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WASHINGTON — Though utility crews have been working around the clock since Friday’s storm brought record winds to the area, more than 50,000 people in the D.C. region are still without power as of Monday morning — and some might not get service restored until mid-week.
The windstorm walloped Washington with gusts between 50 mph and 70 mph. The strongest gust was clocked at Dulles International Airport at 71 mph, which is just below hurricane force of 74 mph.
Power is slowly returning to affected areas. But it could still be days before power will be fully restored.
Kevin Curtis, vice president of technical solutions at Dominion Power, told WTOP that nearly 700,000 customers and 25 percent of Dominion’s system were affected by Friday’s storm.
“This is a top five event for us as far as the number of customers affected,” Curtis said. “The high winds, the number of trees we’ve seen toppled over; I’ve not seen a number of trees falling over like this in quite a while.”
Dominion and several other power companies have called out for extra help to get the lights back on as quickly as possible.
As of 6 a.m. Monday, the numbers for the following companies are as follows:
- BGE: 23,011 customers are without power in the D.C. area. BGE said restorations efforts will continue until mid-week for customers with extensive storm damage.
- Pepco: 6,343 customers are without power in D.C., Montgomery County and Prince George’s County.
- Dominion: 18,299 customers are without power in Northern Virginia. Fairfax County still has the largest number of people without power at 8,050.
- Rappahannock: 4,559 customers are without power in Rappahannock, Fauquier, Spotsylvania, Culpeper and Stafford counties.
- NOVEC: 1,404 customers are without power in Fairfax, Loudoun, Prince William, Stafford and Fauquier counties.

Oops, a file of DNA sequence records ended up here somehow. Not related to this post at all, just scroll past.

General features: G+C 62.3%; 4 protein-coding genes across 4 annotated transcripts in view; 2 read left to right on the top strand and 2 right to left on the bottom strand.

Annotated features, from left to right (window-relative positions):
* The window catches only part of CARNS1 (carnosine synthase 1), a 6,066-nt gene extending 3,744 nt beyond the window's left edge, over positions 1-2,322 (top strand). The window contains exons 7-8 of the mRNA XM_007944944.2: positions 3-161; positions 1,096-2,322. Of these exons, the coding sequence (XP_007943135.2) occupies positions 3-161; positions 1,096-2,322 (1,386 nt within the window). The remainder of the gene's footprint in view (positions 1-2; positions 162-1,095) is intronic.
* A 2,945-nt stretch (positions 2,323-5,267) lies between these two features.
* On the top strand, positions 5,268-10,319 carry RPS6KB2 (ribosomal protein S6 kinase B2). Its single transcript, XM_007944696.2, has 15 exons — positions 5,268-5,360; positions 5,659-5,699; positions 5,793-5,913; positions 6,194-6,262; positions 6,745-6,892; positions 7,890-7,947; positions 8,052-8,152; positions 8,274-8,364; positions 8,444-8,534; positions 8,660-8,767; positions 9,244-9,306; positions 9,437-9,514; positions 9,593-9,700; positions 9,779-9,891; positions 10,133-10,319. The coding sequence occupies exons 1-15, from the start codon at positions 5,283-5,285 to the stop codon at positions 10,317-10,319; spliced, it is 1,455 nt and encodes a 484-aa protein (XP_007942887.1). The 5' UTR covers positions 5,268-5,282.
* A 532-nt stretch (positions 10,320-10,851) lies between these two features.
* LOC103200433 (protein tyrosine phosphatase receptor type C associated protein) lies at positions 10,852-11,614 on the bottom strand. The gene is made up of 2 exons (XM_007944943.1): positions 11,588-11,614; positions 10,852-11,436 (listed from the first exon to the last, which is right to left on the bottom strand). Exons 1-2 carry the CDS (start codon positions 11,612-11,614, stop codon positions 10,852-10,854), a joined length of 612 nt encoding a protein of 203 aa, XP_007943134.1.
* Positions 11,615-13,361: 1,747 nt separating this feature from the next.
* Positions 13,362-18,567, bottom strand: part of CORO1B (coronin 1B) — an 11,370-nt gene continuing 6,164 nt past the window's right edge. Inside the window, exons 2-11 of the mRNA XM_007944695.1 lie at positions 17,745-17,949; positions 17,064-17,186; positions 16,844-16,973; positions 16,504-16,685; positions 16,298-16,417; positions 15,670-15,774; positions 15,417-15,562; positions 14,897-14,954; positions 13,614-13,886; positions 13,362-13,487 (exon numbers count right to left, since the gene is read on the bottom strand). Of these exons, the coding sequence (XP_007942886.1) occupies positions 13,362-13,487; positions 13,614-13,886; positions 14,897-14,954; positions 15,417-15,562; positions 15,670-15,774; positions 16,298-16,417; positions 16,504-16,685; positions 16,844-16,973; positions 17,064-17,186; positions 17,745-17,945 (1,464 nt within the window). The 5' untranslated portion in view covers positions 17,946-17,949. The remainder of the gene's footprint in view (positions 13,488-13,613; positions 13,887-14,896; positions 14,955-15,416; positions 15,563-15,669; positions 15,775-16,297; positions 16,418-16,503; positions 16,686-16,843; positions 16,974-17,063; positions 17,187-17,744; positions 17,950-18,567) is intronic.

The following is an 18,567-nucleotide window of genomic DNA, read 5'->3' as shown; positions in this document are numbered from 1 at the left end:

- SMECO: 739 customers are without power in Prince George’s, Charles and Calvert counties.
- Potomac Edison: 184 customers are without power in Montgomery, Howard, Frederick and Carroll counties.
Anyone affected by a power outage shouldn’t report it on social media due to security. Instead, those affected should contact their provider via phone call or online.
Contact your provider at one of the links or numbers below:
Montgomery County, Maryland, is asking for the public’s help in reporting storm damage. Residents can use this online form.
Monitor any reported outages in the map below.
Winds have largely moved out of the area as of Monday morning, though it remains breezy and temperatures are likely to drop ahead of a chance for winter weather Wednesday morning.
“This will be a tricky forecast to say the least,” Storm Team 4’s Chuck Bell told WTOP.
- Monday: Mostly sunny and breezy at times with temperatures in the upper 40s near 50.
- Tuesday: Temperatures expected to drop below freezing by Tuesday morning. There will be increased cloud cover and rain is likely to arrive before sunset. Chances of a rain and snow mix after midnight.
- Wednesday: It appears unlikely that the D.C. metro area will get even an inch of snow but northern Montgomery County and western Loudoun could see an inch or more. By the afternoon, most of the area should be above 40 with lingering rain.
- Thursday: Cold but sunny with highs in the mid-40s.
The windstorm on Friday was one of the worst the D.C. area has seen in five years.
The National Weather Service said sustained winds stayed at around 40 mph to 60 mph on Friday, though gusts were in the 60 mph to 70 mph range.
The National Weather Service recorded a gust of 71 mph at Dulles International Airport on Friday, rivaling the 2012 derecho. Wind gusts of 66 mph were recorded at both Catholic University and American University in D.C.
Suburban Maryland saw wind gusts of 69 mph in Gaithersburg in Montgomery County and another one at 67 mph in Upper Marlboro in Prince George’s County.
Closings and delays
You can find the whole list of closings and delays on WTOP’s Closings and Delays page.
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